Sometimes districts put up hurdles to that effort — whether by accident or intent. Two Massachusetts parents interviewed for this piece said their school district’s list of “approved” independent evaluators included psychologists who actually weren’t licensed to work in the state. And Ronayne and Gamble say the Medford school district at one point asked neuropsychologists to provide not only a resume, tax form, professional license and liability insurance, but also to drive to Medford for a criminal records check and get fingerprinted. “I believe that this is a way to slow the (independent evaluations) down,” Ronayne says.
Those requirements rarely slowed down the process, says Joan Bowen, director of pupil services for Medford Public Schools. (The requirements, Bowen said, were instituted before she assumed her current position.) Yet earlier this school year, the district changed course after conversations with attorneys and other special education directors. “We stopped it right then and there,” she says.
The district’s biggest challenge, she said, has been finding evaluators who take the state rate.
It’s not that school districts never diagnose learning disabilities, but their evaluations are typically less extensive than an independent neuropsych exam.
Apart from the capacity issues highlighted by Gamble, school districts may fear, sometimes legitimately, that a neuropsychologist will ask for services they are unable to provide. That can cause a family to ask to send their child to a private school with better services at the school district’s expense, a right families have under federal law.
“Not unlike most things in life, it boils down to money,” says Tiffany Hogan, a professor and director of the Speech & Language Literacy Lab at the MGH Institute of Health Professions.
She completely understands the frustration of many parents. Still, she says, “sometimes the expectations parents have around the progress kids should make in school is too high. Schools have to work under resource limitations. … The school is sometimes left in the position of deciding who to give treatment to — and who not to.”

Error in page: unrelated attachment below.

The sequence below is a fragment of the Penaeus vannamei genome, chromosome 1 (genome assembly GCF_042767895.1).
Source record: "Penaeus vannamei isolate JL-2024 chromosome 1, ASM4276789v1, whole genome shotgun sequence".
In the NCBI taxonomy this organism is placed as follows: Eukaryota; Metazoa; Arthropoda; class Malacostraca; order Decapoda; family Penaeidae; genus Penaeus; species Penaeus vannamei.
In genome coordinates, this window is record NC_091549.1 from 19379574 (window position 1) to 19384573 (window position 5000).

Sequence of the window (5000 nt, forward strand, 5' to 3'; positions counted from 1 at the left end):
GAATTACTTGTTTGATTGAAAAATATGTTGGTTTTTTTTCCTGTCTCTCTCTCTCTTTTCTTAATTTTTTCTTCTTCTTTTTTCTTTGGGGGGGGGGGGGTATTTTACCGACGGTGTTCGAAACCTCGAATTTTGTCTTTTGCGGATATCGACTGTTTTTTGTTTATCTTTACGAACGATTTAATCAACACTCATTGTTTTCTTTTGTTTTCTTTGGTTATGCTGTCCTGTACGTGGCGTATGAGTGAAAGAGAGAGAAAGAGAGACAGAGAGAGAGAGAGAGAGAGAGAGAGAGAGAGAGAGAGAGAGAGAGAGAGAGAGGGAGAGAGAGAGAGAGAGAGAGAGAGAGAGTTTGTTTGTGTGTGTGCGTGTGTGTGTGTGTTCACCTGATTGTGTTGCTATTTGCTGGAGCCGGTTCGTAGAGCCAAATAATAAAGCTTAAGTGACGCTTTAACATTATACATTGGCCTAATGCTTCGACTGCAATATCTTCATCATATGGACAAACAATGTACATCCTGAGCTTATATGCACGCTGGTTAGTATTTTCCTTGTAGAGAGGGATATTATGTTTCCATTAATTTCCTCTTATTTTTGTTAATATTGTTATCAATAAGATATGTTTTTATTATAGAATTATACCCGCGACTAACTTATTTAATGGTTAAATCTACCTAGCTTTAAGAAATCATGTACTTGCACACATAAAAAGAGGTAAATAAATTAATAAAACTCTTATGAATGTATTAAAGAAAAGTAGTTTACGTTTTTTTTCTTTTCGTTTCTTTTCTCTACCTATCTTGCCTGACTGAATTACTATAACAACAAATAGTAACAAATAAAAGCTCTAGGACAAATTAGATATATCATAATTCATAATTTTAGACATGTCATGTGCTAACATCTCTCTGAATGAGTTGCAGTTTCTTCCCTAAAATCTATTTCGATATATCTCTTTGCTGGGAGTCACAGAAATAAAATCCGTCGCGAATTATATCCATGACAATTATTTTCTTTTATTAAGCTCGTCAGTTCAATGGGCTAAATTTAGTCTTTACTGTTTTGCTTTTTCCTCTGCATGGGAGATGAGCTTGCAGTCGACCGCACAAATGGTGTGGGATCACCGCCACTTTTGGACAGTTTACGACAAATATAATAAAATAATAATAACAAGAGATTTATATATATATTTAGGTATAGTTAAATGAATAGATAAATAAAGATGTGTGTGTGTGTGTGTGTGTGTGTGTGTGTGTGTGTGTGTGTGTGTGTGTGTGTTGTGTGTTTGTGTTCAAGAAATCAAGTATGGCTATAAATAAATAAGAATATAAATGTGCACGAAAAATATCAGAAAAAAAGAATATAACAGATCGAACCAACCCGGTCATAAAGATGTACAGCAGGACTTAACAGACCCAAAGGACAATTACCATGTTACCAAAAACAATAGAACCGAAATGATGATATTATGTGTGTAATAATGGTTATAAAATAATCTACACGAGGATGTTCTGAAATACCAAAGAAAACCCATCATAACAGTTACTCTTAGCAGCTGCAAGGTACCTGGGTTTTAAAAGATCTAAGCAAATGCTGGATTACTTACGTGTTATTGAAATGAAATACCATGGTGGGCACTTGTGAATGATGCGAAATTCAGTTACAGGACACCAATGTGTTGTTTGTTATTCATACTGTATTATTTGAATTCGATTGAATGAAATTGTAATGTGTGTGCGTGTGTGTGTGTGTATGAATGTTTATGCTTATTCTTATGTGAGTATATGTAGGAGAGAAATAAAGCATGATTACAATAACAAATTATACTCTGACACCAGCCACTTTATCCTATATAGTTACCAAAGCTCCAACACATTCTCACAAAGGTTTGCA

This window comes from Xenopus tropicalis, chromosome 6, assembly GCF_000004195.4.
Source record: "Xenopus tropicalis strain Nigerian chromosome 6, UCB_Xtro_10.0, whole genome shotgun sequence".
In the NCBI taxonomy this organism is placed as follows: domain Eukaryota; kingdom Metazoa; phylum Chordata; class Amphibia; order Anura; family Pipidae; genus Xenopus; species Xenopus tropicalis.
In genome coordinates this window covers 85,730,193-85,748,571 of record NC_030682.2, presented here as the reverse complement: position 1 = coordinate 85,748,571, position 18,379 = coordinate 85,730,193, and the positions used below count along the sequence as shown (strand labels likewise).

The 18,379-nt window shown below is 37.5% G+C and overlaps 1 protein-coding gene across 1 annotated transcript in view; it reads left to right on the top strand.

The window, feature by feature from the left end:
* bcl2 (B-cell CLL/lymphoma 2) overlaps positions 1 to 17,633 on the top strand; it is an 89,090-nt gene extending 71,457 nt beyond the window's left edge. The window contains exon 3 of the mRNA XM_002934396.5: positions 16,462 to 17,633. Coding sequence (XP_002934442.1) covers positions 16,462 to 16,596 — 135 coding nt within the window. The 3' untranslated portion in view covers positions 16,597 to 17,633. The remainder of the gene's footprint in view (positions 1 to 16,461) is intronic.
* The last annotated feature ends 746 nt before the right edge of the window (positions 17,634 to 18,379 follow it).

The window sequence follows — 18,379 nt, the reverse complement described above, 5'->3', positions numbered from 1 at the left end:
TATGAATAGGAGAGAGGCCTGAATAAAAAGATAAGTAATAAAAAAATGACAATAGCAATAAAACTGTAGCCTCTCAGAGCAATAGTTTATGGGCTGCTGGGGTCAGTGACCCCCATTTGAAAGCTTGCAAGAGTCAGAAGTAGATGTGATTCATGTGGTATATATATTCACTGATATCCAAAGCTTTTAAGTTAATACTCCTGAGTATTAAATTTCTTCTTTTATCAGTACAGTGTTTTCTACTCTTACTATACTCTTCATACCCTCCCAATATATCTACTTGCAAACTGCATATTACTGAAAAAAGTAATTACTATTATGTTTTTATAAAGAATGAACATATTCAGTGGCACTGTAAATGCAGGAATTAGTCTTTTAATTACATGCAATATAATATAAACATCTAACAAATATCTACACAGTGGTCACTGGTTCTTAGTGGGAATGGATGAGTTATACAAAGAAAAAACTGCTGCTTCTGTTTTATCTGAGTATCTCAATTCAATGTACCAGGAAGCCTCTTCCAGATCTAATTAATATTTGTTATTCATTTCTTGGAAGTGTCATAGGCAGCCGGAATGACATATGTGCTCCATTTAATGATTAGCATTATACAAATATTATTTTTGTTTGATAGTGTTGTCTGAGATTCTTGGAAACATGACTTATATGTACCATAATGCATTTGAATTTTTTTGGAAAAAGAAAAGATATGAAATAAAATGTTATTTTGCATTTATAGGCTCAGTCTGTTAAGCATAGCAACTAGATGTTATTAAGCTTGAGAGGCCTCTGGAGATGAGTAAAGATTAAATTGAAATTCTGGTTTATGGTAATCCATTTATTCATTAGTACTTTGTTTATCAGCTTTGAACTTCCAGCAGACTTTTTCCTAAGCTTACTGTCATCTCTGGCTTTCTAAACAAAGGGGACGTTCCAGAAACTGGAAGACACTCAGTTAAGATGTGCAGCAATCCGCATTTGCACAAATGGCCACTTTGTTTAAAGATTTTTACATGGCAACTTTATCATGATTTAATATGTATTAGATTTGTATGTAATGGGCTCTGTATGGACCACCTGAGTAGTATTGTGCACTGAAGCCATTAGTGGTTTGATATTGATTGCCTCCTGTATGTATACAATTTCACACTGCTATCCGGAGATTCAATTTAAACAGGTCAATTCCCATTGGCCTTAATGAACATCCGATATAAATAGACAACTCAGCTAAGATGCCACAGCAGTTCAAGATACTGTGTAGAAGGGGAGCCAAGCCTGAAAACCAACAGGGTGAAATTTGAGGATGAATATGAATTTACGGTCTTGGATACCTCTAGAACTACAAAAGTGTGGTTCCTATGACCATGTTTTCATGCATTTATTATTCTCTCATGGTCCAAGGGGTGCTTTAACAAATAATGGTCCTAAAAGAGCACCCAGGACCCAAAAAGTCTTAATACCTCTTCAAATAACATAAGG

For families who don’t have the money to pay out of pocket for an independent evaluation, the wait for a publicly-funded one can be excruciating. Busby worked recently with one financially struggling mother in the Springfield area who realized in the fall of 2019 she wanted a fresh perspective on her son’s disabilities and classroom needs. Over several years, the school district’s evaluations had focused much more heavily on behavioral issues than academic ones. Yet the child’s mother, Sara, who asked to be identified by her first name to protect her son’s privacy, wanted desperately to understand how the boy, now 11, could “learn better.”
It took a year and a half to get some answers.
Since the family could not afford to pay for independent testing on their own, they needed to find an evaluator who would accept the public rate. They quickly found someone local with availability that September, according to Busby. But before the family could schedule an appointment, the woman wrote to say she was taking an indefinite leave of absence from her practice. Over the course of the fall, Busby and an intern reached out to dozens of potential evaluators; none of them took the state rate or had openings within the next three months.